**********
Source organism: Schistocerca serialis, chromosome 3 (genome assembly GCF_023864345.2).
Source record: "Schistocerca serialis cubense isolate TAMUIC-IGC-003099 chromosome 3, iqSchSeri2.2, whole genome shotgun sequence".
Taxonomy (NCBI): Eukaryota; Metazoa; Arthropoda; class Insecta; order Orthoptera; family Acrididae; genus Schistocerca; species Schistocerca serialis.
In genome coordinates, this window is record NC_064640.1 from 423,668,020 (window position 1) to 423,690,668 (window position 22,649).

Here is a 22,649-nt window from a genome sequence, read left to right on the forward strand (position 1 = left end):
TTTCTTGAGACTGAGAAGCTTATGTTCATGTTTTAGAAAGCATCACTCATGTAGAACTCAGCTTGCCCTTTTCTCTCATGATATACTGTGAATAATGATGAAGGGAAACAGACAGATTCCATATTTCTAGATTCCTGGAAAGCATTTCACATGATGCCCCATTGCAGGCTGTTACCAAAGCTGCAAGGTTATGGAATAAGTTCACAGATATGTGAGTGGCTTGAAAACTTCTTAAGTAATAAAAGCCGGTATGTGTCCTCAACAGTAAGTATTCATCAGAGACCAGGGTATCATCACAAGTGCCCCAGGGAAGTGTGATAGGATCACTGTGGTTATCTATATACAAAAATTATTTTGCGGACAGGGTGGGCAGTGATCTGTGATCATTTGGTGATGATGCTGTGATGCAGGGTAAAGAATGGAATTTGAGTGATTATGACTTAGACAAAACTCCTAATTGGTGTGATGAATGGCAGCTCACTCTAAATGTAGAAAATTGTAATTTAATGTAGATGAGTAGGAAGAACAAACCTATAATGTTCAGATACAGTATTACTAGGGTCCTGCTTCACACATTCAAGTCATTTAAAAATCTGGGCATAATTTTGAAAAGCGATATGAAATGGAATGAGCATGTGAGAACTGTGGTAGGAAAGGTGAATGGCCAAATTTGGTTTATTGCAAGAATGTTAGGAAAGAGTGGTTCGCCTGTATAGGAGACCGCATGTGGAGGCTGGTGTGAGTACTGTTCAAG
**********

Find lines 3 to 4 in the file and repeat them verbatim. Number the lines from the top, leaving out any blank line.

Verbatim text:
Taxonomy (NCBI): Eukaryota; Metazoa; Arthropoda; class Insecta; order Orthoptera; family Acrididae; genus Schistocerca; species Schistocerca serialis.
In genome coordinates, this window is record NC_064640.1 from 423,668,020 (window position 1) to 423,690,668 (window position 22,649).